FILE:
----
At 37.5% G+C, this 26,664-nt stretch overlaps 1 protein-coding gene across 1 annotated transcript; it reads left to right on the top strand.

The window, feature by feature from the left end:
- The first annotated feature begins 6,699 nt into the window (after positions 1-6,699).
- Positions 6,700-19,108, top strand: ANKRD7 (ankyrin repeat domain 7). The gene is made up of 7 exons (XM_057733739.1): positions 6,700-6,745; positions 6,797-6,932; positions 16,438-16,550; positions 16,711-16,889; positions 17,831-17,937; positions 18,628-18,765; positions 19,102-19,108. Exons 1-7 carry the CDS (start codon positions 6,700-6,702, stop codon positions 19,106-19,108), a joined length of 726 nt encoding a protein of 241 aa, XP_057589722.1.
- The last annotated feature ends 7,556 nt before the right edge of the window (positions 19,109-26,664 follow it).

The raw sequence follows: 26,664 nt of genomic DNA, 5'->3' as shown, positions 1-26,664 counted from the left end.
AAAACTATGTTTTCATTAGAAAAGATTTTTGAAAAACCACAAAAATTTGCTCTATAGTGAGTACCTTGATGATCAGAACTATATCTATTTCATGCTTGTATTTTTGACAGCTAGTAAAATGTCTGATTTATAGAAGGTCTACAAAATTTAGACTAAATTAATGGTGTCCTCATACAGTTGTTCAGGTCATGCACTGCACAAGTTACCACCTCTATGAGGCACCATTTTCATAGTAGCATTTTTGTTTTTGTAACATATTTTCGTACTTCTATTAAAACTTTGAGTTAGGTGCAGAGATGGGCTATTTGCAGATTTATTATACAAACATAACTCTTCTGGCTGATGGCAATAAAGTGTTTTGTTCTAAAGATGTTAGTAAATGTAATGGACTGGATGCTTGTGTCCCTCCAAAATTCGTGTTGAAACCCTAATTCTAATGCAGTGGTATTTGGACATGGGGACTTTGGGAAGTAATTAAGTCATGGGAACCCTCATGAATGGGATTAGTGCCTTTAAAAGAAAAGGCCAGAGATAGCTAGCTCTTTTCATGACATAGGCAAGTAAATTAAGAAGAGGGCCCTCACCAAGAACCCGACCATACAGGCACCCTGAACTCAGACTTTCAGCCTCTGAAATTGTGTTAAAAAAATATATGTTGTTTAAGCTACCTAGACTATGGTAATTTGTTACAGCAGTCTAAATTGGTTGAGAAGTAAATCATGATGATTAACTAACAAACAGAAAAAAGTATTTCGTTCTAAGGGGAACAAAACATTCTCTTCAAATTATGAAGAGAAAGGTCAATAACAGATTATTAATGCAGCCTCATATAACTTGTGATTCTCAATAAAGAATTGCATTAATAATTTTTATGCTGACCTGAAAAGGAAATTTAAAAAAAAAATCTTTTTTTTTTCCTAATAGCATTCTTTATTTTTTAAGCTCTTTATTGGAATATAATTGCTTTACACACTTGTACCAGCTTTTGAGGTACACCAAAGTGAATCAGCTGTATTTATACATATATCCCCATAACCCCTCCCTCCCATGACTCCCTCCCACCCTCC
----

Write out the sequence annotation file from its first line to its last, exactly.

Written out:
At 37.5% G+C, this 26,664-nt stretch overlaps 1 protein-coding gene across 1 annotated transcript; it reads left to right on the top strand.

The window, feature by feature from the left end:
- The first annotated feature begins 6,699 nt into the window (after positions 1-6,699).
- Positions 6,700-19,108, top strand: ANKRD7 (ankyrin repeat domain 7). The gene is made up of 7 exons (XM_057733739.1): positions 6,700-6,745; positions 6,797-6,932; positions 16,438-16,550; positions 16,711-16,889; positions 17,831-17,937; positions 18,628-18,765; positions 19,102-19,108. Exons 1-7 carry the CDS (start codon positions 6,700-6,702, stop codon positions 19,106-19,108), a joined length of 726 nt encoding a protein of 241 aa, XP_057589722.1.
- The last annotated feature ends 7,556 nt before the right edge of the window (positions 19,109-26,664 follow it).

The raw sequence follows: 26,664 nt of genomic DNA, 5'->3' as shown, positions 1-26,664 counted from the left end.
AAAACTATGTTTTCATTAGAAAAGATTTTTGAAAAACCACAAAAATTTGCTCTATAGTGAGTACCTTGATGATCAGAACTATATCTATTTCATGCTTGTATTTTTGACAGCTAGTAAAATGTCTGATTTATAGAAGGTCTACAAAATTTAGACTAAATTAATGGTGTCCTCATACAGTTGTTCAGGTCATGCACTGCACAAGTTACCACCTCTATGAGGCACCATTTTCATAGTAGCATTTTTGTTTTTGTAACATATTTTCGTACTTCTATTAAAACTTTGAGTTAGGTGCAGAGATGGGCTATTTGCAGATTTATTATACAAACATAACTCTTCTGGCTGATGGCAATAAAGTGTTTTGTTCTAAAGATGTTAGTAAATGTAATGGACTGGATGCTTGTGTCCCTCCAAAATTCGTGTTGAAACCCTAATTCTAATGCAGTGGTATTTGGACATGGGGACTTTGGGAAGTAATTAAGTCATGGGAACCCTCATGAATGGGATTAGTGCCTTTAAAAGAAAAGGCCAGAGATAGCTAGCTCTTTTCATGACATAGGCAAGTAAATTAAGAAGAGGGCCCTCACCAAGAACCCGACCATACAGGCACCCTGAACTCAGACTTTCAGCCTCTGAAATTGTGTTAAAAAAATATATGTTGTTTAAGCTACCTAGACTATGGTAATTTGTTACAGCAGTCTAAATTGGTTGAGAAGTAAATCATGATGATTAACTAACAAACAGAAAAAAGTATTTCGTTCTAAGGGGAACAAAACATTCTCTTCAAATTATGAAGAGAAAGGTCAATAACAGATTATTAATGCAGCCTCATATAACTTGTGATTCTCAATAAAGAATTGCATTAATAATTTTTATGCTGACCTGAAAAGGAAATTTAAAAAAAAAATCTTTTTTTTTTCCTAATAGCATTCTTTATTTTTTAAGCTCTTTATTGGAATATAATTGCTTTACACACTTGTACCAGCTTTTGAGGTACACCAAAGTGAATCAGCTGTATTTATACATATATCCCCATAACCCCTCCCTCCCATGACTCCCTCCCACCCTCC